[fac] MVF must define an extension to MOF modeling metamodels that supports the import and application of multiple vocabularies to the visible elements of the modeling language and an application of the modeling language. The MVF support for alternative vocabularies must apply to the modeling language concepts as well as applications of the language (i.e., user models) at least for any concepts displayed to the user. The user should also be able to create a vocabulary that includes these concepts.
[ejb] We agree that the language metamodel elements can/should be linked to other natural language vocabularies for the those concepts, so as to enable the modeling tool to display modeling language concepts in terms most meaningful to the user.
[ejb] The association of natural language vocabularies to the modeling language concepts is accomplished by using the MVF MOF extension on the model elements of the metamodel (presumably using a UML tool that supports MVF). The user can use these concepts in his own business vocabulary by adopting (entries from) the vocabulary from the modeling language specification, or some translation of it, in much the same way that UML tools expose the UML metamodel and permit user models to import elements from it.
[fac] The sharing of vocabularies across different modeling languages would require that the vocabularies be based on a superset of the concepts of the modeling language metamodels and the concepts of interest in the business domains of the language application models.
[ejb] The modeling language concepts to be shared should be documented in their specifications, or in some other reference. Both may involve specialization in the use of a shared term that is adopted from some other (more general) vocabulary. In most cases, the concepts in a modeling language are several levels of abstraction above the business concepts they can be used to represent, and some have no relationship to the business concepts at all. In general, the business domains of the language applications are irrelevant to the metamodel concepts. Just look at the wide range of uses of BPMN and UML.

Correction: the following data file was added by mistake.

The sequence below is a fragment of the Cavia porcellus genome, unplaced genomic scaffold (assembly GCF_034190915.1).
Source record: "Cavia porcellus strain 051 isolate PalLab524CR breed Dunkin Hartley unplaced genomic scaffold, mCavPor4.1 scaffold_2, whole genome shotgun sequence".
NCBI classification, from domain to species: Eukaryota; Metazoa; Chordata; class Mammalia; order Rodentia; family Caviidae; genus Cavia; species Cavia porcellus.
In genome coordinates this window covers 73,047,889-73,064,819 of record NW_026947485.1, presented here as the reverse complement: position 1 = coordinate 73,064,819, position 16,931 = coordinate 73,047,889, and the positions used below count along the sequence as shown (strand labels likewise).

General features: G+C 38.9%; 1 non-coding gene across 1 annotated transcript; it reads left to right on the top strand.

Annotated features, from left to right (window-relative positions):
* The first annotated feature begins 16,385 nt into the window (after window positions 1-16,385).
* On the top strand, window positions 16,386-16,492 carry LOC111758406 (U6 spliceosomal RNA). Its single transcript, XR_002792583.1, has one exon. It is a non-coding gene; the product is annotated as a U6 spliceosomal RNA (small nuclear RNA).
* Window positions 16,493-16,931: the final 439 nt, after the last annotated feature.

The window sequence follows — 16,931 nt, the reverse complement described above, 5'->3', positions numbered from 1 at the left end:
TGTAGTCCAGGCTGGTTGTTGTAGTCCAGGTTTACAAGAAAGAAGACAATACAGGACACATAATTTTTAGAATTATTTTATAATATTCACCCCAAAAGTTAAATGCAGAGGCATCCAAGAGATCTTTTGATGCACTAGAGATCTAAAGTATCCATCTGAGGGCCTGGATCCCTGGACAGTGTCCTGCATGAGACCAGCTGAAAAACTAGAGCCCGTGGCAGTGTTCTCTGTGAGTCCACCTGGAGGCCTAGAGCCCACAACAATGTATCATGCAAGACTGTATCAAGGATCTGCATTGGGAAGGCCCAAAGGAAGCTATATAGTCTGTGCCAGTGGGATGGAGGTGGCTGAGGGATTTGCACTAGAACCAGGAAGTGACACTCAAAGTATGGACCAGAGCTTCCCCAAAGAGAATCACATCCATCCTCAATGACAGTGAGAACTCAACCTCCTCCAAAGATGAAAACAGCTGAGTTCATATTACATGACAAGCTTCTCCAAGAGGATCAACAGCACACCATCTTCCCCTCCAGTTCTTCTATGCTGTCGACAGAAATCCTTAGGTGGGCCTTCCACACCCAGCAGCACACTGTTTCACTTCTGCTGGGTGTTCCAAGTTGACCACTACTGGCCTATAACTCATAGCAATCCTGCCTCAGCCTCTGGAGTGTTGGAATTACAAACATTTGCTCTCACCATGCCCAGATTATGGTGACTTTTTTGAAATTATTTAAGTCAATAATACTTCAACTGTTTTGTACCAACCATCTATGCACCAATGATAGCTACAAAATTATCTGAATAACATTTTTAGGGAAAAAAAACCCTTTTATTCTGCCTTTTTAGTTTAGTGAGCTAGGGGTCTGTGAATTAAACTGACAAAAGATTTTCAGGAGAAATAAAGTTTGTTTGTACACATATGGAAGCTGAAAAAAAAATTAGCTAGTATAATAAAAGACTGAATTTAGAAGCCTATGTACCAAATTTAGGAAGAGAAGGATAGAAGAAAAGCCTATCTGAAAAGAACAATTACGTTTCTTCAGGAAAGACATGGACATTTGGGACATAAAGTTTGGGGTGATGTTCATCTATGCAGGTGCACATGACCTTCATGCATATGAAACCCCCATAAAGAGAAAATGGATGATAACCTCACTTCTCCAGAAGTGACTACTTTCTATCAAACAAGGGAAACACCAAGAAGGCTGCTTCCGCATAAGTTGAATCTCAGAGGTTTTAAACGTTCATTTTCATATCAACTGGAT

The actions of maintaining a vocabulary fall under the MVF Service interface. Any tool may maintain vocabularies (in addition to models if they choose). The Service interface only applies to tools that want to expose those capabilities to other tools. In general, those will be tools charged with the formal maintenance of business vocabularies.
The RFP calls out many specific capabilities [TBA]
Possible standards and related activities:
[fac] There is necessarily a user interface for creating/updating a vocabulary that must be implemented by the language implementer. It is unlikely that a user will create\update a vocabulary without a model context. A service interface implies that there is a shared service that goes beyond the simple sharing of XML of vocabularies.
[ejb] I agree only with the last sentence. Having built models from business documents that introduced and defined terms, and having converted spreadsheets for regulatory vocabulary to SBVR form, I know that business users create vocabularies whilst knowing nothing much about modeling. I think Fred's position is that no user will convert a business vocabulary to a *formal* vocabulary unless s/he is making a matching model, and thus concludes that vocabulary management must be implemented by the modeling tool. While there is some truth to the former, there are counterexamples, especially where multiple views are modeled in the enterprise. It would be very unwise for us to assume that modeling tools will implement vocabulary management, or do it well. We should certainly allow for that case, but also for the case where the modeling tool only imports vocabularies and allows the user to make the links to model elements.